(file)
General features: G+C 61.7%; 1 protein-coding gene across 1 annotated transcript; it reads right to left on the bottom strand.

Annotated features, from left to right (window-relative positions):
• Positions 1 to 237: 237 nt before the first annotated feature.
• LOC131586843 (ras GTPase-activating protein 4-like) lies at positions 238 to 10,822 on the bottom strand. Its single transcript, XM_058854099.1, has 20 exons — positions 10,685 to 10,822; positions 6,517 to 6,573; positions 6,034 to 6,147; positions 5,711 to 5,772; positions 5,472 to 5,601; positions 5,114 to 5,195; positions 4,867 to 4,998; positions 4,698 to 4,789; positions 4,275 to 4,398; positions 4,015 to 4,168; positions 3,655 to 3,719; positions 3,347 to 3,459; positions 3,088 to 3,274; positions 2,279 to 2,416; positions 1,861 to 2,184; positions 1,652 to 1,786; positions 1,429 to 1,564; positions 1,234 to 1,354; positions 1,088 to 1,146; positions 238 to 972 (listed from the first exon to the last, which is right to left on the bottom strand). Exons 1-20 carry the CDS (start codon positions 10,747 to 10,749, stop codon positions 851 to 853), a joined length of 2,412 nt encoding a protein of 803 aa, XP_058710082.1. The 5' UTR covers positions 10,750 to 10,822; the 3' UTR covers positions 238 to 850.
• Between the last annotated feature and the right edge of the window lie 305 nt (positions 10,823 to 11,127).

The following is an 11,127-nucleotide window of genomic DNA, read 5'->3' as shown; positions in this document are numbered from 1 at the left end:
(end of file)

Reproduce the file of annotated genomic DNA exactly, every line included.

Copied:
General features: G+C 61.7%; 1 protein-coding gene across 1 annotated transcript; it reads right to left on the bottom strand.

Annotated features, from left to right (window-relative positions):
• Positions 1 to 237: 237 nt before the first annotated feature.
• LOC131586843 (ras GTPase-activating protein 4-like) lies at positions 238 to 10,822 on the bottom strand. Its single transcript, XM_058854099.1, has 20 exons — positions 10,685 to 10,822; positions 6,517 to 6,573; positions 6,034 to 6,147; positions 5,711 to 5,772; positions 5,472 to 5,601; positions 5,114 to 5,195; positions 4,867 to 4,998; positions 4,698 to 4,789; positions 4,275 to 4,398; positions 4,015 to 4,168; positions 3,655 to 3,719; positions 3,347 to 3,459; positions 3,088 to 3,274; positions 2,279 to 2,416; positions 1,861 to 2,184; positions 1,652 to 1,786; positions 1,429 to 1,564; positions 1,234 to 1,354; positions 1,088 to 1,146; positions 238 to 972 (listed from the first exon to the last, which is right to left on the bottom strand). Exons 1-20 carry the CDS (start codon positions 10,747 to 10,749, stop codon positions 851 to 853), a joined length of 2,412 nt encoding a protein of 803 aa, XP_058710082.1. The 5' UTR covers positions 10,750 to 10,822; the 3' UTR covers positions 238 to 850.
• Between the last annotated feature and the right edge of the window lie 305 nt (positions 10,823 to 11,127).

The following is an 11,127-nucleotide window of genomic DNA, read 5'->3' as shown; positions in this document are numbered from 1 at the left end: